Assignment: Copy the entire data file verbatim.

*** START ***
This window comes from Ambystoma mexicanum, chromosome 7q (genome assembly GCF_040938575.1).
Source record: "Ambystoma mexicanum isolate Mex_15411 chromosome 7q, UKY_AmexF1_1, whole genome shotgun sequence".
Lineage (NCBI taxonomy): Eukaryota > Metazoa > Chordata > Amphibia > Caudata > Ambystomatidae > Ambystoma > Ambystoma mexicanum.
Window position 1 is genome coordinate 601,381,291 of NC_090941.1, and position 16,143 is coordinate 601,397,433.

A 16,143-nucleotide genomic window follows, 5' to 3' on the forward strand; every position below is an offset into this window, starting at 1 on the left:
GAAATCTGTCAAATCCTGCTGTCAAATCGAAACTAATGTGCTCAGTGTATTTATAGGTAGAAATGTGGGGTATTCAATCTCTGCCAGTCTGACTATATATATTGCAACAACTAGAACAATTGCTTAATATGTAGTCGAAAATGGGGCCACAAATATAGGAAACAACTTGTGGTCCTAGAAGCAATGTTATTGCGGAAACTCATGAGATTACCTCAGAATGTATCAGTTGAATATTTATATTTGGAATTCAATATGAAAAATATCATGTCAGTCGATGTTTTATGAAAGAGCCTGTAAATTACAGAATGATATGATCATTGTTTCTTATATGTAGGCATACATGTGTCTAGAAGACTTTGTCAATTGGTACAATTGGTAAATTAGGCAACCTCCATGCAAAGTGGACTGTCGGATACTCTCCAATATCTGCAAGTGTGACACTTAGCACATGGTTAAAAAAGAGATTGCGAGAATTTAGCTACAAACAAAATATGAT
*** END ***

This window comes from Ambystoma mexicanum, chromosome 7q (genome assembly GCF_040938575.1).
Source record: "Ambystoma mexicanum isolate Mex_15411 chromosome 7q, UKY_AmexF1_1, whole genome shotgun sequence".
Lineage (NCBI taxonomy): Eukaryota > Metazoa > Chordata > Amphibia > Caudata > Ambystomatidae > Ambystoma > Ambystoma mexicanum.
Window position 1 is genome coordinate 601,381,291 of NC_090941.1, and position 16,143 is coordinate 601,397,433.

A 16,143-nucleotide genomic window follows, 5' to 3' on the forward strand; every position below is an offset into this window, starting at 1 on the left:
GAAATCTGTCAAATCCTGCTGTCAAATCGAAACTAATGTGCTCAGTGTATTTATAGGTAGAAATGTGGGGTATTCAATCTCTGCCAGTCTGACTATATATATTGCAACAACTAGAACAATTGCTTAATATGTAGTCGAAAATGGGGCCACAAATATAGGAAACAACTTGTGGTCCTAGAAGCAATGTTATTGCGGAAACTCATGAGATTACCTCAGAATGTATCAGTTGAATATTTATATTTGGAATTCAATATGAAAAATATCATGTCAGTCGATGTTTTATGAAAGAGCCTGTAAATTACAGAATGATATGATCATTGTTTCTTATATGTAGGCATACATGTGTCTAGAAGACTTTGTCAATTGGTACAATTGGTAAATTAGGCAACCTCCATGCAAAGTGGACTGTCGGATACTCTCCAATATCTGCAAGTGTGACACTTAGCACATGGTTAAAAAAGAGATTGCGAGAATTTAGCTACAAACAAAATATGAT